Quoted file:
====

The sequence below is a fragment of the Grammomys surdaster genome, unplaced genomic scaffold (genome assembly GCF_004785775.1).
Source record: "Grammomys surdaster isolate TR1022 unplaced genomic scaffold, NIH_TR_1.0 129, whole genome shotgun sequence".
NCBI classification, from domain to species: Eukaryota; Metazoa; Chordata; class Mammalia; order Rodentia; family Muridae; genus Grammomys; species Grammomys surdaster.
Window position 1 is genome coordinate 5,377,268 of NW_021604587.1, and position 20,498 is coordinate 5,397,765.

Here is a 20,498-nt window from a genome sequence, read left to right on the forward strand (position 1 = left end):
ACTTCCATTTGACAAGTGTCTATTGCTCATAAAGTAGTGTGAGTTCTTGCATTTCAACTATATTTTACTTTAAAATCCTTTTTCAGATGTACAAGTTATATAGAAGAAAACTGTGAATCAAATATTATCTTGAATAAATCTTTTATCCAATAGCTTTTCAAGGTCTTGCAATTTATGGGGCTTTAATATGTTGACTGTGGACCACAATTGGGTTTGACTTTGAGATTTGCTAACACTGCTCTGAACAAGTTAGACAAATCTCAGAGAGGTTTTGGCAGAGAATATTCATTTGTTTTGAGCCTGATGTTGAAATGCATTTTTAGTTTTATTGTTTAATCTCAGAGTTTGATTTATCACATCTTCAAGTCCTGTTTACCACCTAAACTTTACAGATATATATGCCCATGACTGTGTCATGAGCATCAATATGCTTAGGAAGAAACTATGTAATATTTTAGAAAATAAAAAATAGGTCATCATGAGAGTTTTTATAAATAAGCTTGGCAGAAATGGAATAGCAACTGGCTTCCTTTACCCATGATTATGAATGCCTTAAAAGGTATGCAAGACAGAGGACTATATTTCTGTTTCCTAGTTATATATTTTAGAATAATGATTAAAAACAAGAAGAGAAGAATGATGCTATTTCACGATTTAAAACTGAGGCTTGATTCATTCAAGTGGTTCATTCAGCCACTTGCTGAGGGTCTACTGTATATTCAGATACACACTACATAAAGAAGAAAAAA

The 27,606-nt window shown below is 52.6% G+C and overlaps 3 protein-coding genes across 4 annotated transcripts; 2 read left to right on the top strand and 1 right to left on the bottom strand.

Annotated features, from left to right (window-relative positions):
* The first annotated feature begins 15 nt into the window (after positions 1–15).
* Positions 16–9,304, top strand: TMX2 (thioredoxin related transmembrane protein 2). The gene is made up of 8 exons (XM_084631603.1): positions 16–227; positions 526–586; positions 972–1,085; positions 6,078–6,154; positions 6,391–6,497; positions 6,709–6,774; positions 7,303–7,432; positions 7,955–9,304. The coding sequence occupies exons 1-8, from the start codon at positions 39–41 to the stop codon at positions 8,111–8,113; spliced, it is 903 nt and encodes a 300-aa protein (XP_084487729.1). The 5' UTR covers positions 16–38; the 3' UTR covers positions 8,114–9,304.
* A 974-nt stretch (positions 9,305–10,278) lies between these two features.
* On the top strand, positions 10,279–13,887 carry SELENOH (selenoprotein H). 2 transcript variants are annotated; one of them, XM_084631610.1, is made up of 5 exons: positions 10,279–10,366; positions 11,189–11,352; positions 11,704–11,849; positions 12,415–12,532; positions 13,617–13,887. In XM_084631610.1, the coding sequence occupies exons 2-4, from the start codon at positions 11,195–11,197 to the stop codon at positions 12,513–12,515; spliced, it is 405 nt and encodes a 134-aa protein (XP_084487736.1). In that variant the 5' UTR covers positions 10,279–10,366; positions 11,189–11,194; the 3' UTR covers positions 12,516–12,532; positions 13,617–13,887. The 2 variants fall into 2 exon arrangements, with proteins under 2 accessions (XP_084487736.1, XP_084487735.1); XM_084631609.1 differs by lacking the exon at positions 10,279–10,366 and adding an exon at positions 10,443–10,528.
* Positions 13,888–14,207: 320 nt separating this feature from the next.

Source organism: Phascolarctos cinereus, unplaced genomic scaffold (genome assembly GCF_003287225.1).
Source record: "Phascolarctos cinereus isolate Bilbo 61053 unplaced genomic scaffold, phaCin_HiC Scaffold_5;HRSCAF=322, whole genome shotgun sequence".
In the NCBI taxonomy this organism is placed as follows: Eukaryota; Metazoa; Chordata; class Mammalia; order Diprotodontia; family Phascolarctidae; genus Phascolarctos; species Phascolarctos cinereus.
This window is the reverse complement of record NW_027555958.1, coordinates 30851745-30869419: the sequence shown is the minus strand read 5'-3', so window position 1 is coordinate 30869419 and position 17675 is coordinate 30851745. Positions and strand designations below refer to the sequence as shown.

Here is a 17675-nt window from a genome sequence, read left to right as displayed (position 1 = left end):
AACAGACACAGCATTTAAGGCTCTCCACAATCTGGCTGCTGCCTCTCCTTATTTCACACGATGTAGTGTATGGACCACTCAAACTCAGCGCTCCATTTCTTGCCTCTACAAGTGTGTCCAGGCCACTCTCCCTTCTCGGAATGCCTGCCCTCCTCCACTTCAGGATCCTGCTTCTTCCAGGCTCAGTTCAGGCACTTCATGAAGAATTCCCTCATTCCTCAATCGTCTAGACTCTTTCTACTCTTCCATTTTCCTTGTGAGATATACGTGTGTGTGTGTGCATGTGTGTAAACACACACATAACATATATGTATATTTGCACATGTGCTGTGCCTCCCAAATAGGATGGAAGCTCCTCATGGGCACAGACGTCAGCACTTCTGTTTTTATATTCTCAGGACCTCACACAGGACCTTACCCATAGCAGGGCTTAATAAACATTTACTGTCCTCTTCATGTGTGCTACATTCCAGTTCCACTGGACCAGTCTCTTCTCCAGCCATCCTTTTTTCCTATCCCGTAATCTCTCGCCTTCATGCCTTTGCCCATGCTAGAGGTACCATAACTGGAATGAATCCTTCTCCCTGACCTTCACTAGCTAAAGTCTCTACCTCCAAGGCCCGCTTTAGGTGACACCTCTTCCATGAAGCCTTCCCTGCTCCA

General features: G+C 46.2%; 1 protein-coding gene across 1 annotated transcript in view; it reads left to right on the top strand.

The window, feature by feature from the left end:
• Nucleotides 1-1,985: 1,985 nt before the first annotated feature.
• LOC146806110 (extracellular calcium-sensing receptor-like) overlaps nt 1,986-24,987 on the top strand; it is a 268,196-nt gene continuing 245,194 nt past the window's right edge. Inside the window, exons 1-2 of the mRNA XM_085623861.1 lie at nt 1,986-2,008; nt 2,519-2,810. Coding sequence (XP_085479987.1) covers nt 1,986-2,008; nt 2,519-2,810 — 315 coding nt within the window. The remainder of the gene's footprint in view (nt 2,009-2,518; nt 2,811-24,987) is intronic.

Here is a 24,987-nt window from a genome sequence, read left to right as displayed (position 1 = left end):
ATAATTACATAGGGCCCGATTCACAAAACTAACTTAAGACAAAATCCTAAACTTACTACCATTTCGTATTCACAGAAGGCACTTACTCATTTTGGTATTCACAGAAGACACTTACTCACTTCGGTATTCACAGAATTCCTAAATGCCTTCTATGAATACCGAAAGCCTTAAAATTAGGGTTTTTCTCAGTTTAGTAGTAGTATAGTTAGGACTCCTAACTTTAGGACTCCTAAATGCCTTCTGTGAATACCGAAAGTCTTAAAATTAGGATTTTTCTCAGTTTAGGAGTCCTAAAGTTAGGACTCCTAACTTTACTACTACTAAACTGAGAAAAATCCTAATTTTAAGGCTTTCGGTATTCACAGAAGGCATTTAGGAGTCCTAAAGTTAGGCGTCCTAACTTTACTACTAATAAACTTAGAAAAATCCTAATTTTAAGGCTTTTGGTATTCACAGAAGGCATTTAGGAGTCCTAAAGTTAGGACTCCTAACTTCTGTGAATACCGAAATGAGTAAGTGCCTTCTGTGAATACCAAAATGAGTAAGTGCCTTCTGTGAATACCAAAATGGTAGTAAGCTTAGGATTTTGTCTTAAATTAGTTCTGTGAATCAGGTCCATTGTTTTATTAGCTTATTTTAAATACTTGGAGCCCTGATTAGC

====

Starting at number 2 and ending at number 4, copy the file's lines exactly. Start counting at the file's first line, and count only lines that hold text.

Source record: "Grammomys surdaster isolate TR1022 unplaced genomic scaffold, NIH_TR_1.0 129, whole genome shotgun sequence".
NCBI classification, from domain to species: Eukaryota; Metazoa; Chordata; class Mammalia; order Rodentia; family Muridae; genus Grammomys; species Grammomys surdaster.
Window position 1 is genome coordinate 5,377,268 of NW_021604587.1, and position 20,498 is coordinate 5,397,765.